It has got so emotionally charged that the heads of mission have been called to a meeting in Wellington at the beginning of next month to get some commonality on the way forward. Many of them have been struggling to hold on to key staff since jobs were put up for grabs and a signal given that overseas allowances would be drastically cut.

Ironically, what is now under consideration is giving the heads of mission more autonomy to deliver on the Government's objectives.

But McCully will also insist that the ministry does move to promoting on merit. This is one of his own key political objectives as he wants to embed what he calls a "culture of merit".

He reckons that as the purchaser of the ministry's services he is entitled to get deeply engaged with the scope of the restructuring. But he can't run the operational side.

When Allen took up the job in July 2009 there were strong expectations he would quickly shift the ministry's focus to the growing markets. Regime change was implicit. If the shift was to be done in an environment of zero budget increases then it was implicit that some posts would close.

Promotion was to be on merit rather than length of service and the ministry's arteries unclogged so that talented younger diplomats got a go at the key jobs.

This was reinforced by McCully himself in a speech to the Institute of International Affairs last year.

But it is obvious that Allen has cocked up.

Contrast what some insiders are now calling "sturm und drang"with the smooth management transition which has been under way at NZ Trade and Enterprise. Both Allen and NZTE boss Peter Chrisp come from the private sector. Allen was NZ Post CEO and Chrisp an international executive with Norske Scog before taking up their respective roles.

Chrisp's refocusing exercise has been logically and sequentially organised. Most of the senior team are new appointments. It has been a textbook change process.

But despite stacking his senior leadership ranks with a corporate "change agent", an HR manager, a communication specialist and a capability manager, the Allen-led structural change process has been a complete mess.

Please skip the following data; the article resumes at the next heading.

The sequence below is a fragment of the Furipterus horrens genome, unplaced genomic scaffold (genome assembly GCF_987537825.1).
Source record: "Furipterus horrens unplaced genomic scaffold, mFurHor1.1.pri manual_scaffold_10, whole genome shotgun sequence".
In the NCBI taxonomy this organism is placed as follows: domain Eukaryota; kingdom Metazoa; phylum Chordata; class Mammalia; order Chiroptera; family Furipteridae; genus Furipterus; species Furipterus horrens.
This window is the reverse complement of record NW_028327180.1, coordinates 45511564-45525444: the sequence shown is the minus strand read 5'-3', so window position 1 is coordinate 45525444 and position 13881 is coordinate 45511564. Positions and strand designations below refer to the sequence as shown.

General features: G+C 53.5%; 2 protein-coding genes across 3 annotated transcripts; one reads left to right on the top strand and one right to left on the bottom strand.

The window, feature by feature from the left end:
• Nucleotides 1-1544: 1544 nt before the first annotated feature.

Professional diplomats are chaffing at Allen's reliance on what they term his "NZ Post boarding party" over the views of the experienced senior diplomats within the ministry and the overseas-based heads of mission.

Allen's top tier does still include experienced diplomats like deputy secretaries Chris Seed and David Walker and Gerard van Boheme. Deputy secretary Amanda Ellis runs development. But the other roles are firmly in corporate management (Phil Goulin), human resources (Julie Townley), principal capability adviser (John McArthur), communications (Viv Beck) and David Skilling, who is Allen's senior adviser on strategy.

Among the former NZ Post personnel are Beck, change agent Paul Bell and Allen's EA Amelia George.

Mfat has been leaking like a sieve since Allen unveiled his grand restructuring plan.

What gets up the diplomats' noses is the reputed $250,000 salary that Skilling is being paid for a part-time role that is said to involve as little as working one week out of six for Mfat. If the figures are correct that is equivalent to $1.5 million on an annualised basis for a position in the senior leadership team. Skilling has no diplomatic or international affairs experience. It rankles that the job - which long-term diplomats regard as part of their own core competence - was not advertised.

There are other inanities, such as a series of open-ended appointments made within the ministry's top tier.

More details will become clear when McCully's letter is published.

He is likely to cut Allen some slack.

But Mfat's chief executive is going to have to eat some awful humble pie.

- NZ Herald